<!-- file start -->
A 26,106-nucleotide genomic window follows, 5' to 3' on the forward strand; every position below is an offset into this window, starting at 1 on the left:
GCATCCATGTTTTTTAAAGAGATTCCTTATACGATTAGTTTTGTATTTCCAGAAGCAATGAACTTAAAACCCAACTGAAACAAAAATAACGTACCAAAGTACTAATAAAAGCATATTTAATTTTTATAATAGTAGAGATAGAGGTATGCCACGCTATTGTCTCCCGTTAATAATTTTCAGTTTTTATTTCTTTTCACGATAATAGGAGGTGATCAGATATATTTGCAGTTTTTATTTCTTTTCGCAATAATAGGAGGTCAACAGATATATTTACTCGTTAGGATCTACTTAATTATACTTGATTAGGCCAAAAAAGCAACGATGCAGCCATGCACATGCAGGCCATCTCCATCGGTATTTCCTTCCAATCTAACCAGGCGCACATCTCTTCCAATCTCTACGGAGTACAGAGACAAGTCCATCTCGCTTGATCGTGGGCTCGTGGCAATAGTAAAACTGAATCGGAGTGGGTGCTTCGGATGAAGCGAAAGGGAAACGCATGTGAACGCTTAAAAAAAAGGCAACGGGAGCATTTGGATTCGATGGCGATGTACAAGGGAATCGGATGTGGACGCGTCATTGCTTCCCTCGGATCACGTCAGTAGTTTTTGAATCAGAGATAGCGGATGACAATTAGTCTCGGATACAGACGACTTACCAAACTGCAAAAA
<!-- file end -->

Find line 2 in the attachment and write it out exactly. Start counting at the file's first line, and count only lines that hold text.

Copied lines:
GCATCCATGTTTTTTAAAGAGATTCCTTATACGATTAGTTTTGTATTTCCAGAAGCAATGAACTTAAAACCCAACTGAAACAAAAATAACGTACCAAAGTACTAATAAAAGCATATTTAATTTTTATAATAGTAGAGATAGAGGTATGCCACGCTATTGTCTCCCGTTAATAATTTTCAGTTTTTATTTCTTTTCACGATAATAGGAGGTGATCAGATATATTTGCAGTTTTTATTTCTTTTCGCAATAATAGGAGGTCAACAGATATATTTACTCGTTAGGATCTACTTAATTATACTTGATTAGGCCAAAAAAGCAACGATGCAGCCATGCACATGCAGGCCATCTCCATCGGTATTTCCTTCCAATCTAACCAGGCGCACATCTCTTCCAATCTCTACGGAGTACAGAGACAAGTCCATCTCGCTTGATCGTGGGCTCGTGGCAATAGTAAAACTGAATCGGAGTGGGTGCTTCGGATGAAGCGAAAGGGAAACGCATGTGAACGCTTAAAAAAAAGGCAACGGGAGCATTTGGATTCGATGGCGATGTACAAGGGAATCGGATGTGGACGCGTCATTGCTTCCCTCGGATCACGTCAGTAGTTTTTGAATCAGAGATAGCGGATGACAATTAGTCTCGGATACAGACGACTTACCAAACTGCAAAAA